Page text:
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The title of writer-actor Fielding Edlow's autobiographically based, one-woman-show, covers two areas of Sage Saperstein's (Edlow) life as it now stands, at 22 years. The first is Sage's abstinence; she is cocaine-free for 92 seemingly long, very crazed days. The second is attributed to her self-perceived social status or state of mind, that of being a JAP, better known as the colloquial acronym for Jewish American princess.

In this monologue/one-sided-dialogue presentation, Sage—besides making sailors blush with her colorful language—is preparing for, and then out on, her first date without the help of a pill, a pop, a toke, a swig, or a snort of anything. Unfortunately, true to form, Sage has made every possible preparation to be sure to sabotage the evening for herself with self-loathing, self-deprecation, unsolicited disclosure of sexual promiscuity, and general, unattractive female militancy. Then she tops it off with a generous helping of paranoid accusations mercilessly hurled at what seems to be a nice guy: her blind date, Robbie, who is never seen or heard.

This show, just under one hour, doesn't work on several levels. The newly clean and sober Sage should be allowed to be frenzied while getting straight, but Edlow's performance has got to be somewhat controlled. The actor spits out her vitriol—in rather vile language—a mile-a-minute in a shrieking mono-level with little care to comprehension or variance of intonation or emotion until the last five minutes, by which time it's too little, too late. We were never given a chance to even try to get to know and/or like Sage. Director Craig Carlisle might try to rein in the tirade a bit.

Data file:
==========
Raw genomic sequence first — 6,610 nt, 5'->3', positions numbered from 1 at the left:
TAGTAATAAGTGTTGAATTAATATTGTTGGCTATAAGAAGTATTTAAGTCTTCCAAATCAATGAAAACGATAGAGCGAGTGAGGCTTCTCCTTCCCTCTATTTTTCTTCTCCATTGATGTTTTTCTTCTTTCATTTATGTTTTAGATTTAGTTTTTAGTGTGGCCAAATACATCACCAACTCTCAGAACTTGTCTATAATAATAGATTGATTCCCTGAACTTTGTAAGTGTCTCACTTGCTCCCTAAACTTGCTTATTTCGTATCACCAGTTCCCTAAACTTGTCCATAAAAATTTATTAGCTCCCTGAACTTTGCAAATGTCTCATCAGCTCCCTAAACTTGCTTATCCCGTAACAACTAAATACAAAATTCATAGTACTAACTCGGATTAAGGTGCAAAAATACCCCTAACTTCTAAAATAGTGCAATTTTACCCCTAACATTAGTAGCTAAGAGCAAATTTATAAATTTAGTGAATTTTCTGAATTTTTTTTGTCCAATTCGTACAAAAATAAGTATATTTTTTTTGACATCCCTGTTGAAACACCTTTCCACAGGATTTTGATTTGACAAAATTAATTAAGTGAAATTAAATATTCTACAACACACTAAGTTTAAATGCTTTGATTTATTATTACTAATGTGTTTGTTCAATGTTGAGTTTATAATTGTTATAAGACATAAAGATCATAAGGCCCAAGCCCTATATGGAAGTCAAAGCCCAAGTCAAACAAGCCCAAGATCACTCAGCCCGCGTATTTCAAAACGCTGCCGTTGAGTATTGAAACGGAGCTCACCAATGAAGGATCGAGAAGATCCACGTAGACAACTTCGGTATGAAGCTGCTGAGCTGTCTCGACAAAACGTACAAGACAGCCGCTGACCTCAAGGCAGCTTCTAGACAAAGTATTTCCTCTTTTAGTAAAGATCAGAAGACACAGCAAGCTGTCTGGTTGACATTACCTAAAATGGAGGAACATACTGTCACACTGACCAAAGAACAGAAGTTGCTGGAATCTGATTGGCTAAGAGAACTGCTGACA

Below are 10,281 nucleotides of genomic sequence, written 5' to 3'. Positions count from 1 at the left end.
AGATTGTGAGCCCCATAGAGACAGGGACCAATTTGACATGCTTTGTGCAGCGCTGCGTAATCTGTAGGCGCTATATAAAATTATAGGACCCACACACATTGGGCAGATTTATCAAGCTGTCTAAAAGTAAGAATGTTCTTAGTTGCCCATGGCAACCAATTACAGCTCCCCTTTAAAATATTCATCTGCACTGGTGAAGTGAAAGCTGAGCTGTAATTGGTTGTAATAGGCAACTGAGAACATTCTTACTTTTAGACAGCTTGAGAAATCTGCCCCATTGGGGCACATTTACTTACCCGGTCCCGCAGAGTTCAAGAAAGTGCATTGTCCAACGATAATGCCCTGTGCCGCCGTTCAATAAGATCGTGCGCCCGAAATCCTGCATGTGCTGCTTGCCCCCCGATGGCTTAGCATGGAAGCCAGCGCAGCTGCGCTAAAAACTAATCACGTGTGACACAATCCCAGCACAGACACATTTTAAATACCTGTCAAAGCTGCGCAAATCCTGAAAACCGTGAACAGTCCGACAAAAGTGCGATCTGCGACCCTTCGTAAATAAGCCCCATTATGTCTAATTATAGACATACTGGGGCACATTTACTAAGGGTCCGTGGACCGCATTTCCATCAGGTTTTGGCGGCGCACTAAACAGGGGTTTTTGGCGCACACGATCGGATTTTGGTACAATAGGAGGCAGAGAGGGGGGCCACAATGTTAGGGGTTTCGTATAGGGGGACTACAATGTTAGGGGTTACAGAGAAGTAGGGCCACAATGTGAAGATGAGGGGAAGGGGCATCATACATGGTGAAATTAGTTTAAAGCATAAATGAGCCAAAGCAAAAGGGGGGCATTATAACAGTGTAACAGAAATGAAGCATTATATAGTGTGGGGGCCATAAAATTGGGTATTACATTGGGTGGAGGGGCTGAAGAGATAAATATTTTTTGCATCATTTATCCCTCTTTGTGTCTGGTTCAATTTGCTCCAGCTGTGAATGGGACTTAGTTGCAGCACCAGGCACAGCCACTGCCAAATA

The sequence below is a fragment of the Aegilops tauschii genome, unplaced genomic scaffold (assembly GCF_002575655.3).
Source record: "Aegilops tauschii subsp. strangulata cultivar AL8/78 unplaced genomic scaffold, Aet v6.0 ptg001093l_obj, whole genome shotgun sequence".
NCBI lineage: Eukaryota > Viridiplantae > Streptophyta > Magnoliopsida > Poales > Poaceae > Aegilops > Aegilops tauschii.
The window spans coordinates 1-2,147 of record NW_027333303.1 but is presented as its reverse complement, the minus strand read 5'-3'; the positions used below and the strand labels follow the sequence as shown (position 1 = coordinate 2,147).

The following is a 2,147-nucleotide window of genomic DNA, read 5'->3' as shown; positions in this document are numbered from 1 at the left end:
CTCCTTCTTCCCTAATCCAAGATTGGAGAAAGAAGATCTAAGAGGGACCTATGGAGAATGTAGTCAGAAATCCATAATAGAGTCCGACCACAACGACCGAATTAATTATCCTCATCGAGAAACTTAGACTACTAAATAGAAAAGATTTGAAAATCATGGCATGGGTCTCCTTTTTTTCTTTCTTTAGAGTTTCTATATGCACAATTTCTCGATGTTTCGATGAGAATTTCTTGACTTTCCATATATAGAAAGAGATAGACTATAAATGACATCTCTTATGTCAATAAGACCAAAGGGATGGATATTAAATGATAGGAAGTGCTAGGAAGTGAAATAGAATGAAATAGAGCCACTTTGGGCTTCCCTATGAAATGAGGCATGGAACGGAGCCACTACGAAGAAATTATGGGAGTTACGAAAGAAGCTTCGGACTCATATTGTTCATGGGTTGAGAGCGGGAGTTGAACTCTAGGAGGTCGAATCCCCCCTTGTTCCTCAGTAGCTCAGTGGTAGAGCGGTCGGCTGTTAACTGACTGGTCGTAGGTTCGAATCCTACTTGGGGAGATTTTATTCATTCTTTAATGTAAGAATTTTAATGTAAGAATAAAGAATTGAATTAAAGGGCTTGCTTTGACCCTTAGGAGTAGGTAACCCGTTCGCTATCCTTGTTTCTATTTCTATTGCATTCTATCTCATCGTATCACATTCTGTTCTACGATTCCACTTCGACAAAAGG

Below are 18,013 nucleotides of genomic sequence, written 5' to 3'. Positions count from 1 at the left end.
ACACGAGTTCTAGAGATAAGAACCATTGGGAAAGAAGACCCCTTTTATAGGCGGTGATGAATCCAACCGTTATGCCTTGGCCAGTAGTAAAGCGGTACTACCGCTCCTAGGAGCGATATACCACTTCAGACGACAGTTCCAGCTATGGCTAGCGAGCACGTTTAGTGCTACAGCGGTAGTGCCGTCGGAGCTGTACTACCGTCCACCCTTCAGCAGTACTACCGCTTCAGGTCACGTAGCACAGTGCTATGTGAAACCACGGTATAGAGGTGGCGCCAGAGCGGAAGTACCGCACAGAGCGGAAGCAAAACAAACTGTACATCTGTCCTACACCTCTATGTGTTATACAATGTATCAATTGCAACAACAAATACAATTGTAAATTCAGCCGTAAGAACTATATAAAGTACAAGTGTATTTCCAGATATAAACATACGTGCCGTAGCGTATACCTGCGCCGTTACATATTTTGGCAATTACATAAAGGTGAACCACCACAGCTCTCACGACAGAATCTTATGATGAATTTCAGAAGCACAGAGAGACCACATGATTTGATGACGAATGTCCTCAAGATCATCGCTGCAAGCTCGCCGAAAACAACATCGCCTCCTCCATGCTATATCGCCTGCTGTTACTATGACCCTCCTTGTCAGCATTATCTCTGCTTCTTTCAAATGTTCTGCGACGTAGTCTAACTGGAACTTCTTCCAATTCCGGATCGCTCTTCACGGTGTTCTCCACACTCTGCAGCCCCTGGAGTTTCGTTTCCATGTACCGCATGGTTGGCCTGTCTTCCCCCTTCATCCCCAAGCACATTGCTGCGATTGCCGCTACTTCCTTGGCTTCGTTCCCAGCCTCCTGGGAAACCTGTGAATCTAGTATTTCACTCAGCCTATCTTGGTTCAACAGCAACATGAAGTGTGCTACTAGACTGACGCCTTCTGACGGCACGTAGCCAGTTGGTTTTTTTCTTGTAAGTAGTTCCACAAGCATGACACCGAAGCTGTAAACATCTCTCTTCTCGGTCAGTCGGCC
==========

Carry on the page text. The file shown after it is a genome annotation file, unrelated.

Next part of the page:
The action takes place at Sage's apartment, a restaurant, and the restaurant bathroom, with simple and attractive set designs by Jeff Robinson. Steve Altman's music and sound designs are appropriate.

"Coke-Free Jap," presented by Lemonade Productions at the McCadden Place Theatre, 1157 N. McCadden Place, Hollywood. Fri.-Sat. 8 pm Jan. 7-Feb. 5. $15. (323) 960-4451.

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